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Developmental Approach to the Treatment of the Abused Child (From The Battered Child, P 360-381, 1987, Ray E Helfer and Ruth S Kempe, eds. -- See NCJ-111195)

NCJ Number
R S Kempe
Date Published
22 pages
After discussing the context for treating child abuse victims, this paper describes methods for treating the abused or neglected infant, the preschool abused child, the school-age child, and the abused adolescent.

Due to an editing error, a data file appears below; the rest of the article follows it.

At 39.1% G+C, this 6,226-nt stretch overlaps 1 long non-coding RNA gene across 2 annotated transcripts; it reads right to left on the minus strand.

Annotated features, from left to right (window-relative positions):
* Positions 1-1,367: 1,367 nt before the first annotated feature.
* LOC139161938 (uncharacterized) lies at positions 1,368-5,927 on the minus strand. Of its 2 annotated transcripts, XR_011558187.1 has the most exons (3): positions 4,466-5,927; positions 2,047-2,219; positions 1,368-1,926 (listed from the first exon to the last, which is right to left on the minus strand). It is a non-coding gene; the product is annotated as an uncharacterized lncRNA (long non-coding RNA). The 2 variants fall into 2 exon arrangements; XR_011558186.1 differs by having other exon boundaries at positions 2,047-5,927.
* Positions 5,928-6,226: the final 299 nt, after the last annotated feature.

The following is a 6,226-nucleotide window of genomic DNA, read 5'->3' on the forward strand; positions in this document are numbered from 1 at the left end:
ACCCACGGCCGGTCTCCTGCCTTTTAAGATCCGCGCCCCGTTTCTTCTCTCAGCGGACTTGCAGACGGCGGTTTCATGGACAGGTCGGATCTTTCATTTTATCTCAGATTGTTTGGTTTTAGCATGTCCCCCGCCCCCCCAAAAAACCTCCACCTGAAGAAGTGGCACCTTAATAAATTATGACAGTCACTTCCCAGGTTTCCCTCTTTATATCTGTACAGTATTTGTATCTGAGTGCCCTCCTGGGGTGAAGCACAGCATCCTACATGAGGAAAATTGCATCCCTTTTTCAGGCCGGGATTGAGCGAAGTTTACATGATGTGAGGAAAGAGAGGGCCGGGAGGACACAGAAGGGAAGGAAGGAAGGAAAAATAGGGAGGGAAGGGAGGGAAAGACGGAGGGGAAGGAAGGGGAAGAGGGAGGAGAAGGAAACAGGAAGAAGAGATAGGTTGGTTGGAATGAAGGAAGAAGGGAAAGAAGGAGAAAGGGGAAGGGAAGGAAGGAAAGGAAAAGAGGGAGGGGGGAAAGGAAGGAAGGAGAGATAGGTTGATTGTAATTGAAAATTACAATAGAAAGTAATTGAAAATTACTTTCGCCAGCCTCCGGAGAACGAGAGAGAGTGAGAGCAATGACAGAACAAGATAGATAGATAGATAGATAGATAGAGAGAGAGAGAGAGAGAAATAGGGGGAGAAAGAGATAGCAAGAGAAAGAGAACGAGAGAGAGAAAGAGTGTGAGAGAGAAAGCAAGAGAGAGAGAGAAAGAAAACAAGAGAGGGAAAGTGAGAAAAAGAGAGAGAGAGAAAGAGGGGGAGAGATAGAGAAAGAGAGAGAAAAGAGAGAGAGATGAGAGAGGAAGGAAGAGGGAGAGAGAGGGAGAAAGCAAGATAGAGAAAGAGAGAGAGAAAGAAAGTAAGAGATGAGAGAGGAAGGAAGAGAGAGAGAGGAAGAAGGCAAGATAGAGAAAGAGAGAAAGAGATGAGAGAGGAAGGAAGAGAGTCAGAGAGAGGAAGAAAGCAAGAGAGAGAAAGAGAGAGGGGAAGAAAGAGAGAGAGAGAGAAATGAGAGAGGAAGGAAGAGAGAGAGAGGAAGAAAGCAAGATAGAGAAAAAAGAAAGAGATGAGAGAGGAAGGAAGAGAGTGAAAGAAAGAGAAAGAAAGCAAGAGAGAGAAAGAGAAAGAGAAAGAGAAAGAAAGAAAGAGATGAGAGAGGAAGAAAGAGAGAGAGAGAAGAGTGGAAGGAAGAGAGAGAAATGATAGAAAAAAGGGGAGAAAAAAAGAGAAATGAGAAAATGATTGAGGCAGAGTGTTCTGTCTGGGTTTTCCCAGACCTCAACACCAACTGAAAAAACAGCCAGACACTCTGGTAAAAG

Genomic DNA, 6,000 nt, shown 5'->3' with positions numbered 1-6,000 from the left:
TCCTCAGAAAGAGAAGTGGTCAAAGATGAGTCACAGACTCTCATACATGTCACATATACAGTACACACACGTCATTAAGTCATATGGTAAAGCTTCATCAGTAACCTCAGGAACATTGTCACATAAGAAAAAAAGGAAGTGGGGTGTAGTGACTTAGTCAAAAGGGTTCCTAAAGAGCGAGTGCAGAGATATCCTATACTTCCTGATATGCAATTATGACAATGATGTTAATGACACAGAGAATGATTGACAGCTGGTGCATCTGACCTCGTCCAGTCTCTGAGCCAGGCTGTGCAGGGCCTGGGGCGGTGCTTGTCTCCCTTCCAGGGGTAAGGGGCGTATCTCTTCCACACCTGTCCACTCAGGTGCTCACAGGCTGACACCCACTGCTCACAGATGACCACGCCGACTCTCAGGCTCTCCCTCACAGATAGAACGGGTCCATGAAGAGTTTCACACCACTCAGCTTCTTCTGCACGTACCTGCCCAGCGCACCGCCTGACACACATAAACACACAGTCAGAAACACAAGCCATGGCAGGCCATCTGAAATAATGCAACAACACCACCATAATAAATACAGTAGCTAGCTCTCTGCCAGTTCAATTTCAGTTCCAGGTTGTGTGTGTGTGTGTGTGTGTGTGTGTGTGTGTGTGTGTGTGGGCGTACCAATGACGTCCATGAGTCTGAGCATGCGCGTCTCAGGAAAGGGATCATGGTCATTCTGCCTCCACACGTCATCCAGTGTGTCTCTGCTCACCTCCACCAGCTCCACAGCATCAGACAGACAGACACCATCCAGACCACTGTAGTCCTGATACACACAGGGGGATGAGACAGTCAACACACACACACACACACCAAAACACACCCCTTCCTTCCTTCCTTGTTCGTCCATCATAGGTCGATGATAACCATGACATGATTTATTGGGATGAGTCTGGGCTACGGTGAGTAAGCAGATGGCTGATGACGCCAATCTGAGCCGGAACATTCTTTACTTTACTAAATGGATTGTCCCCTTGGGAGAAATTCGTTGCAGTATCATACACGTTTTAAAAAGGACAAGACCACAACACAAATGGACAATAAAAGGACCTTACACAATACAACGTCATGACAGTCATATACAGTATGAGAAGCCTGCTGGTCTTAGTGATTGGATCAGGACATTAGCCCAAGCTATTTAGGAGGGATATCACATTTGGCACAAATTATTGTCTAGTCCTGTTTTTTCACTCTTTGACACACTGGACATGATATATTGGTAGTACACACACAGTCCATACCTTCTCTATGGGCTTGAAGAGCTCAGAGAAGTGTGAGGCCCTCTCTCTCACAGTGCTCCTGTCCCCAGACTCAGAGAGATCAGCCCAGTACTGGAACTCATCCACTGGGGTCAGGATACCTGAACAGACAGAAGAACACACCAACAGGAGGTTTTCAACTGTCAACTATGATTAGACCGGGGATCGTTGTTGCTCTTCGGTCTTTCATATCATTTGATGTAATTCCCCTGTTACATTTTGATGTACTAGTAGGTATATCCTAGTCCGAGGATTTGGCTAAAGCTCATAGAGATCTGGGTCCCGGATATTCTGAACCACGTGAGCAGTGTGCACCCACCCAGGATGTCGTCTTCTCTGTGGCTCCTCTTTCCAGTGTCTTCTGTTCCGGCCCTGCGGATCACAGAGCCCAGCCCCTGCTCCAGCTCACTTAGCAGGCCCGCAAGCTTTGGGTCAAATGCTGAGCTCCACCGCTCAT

The choice of treatment modalities for abused children should vary with the victim's age, developmental level, and specific symptoms. Treatment should begin whenever the diagnosis is first made. It may begin with the prospective parents before the baby is born or right after delivery with extra support services for at-risk parents. It may begin during infancy with lay home visitors, infant medical care, and the encouragement of better mother-child interactions through professional intervention, parenting classes, or parent groups. Should foster care be required, the foster parents must be trained to promote a relationship with the natural family with the aim of returning the child to the parents as soon as possible. Good day care and continued support for parents is helpful. If treatment begins during preschool years, therapeutic day care or preschool may be required. This can be supplemented by individual play therapy and parental involvement. An increase in the therapeutic capabilities of day-care, preschool, and school personnel is important. During the abused child's school years, more established treatment programs should be used, including private or clinic psychotherapy, special school programs, group therapy, relationship programs, residential treatment, or hospitalization. Similar treatment programs should be available for adolescents, with particular attention to help for sexually abused adolescents. 27 references.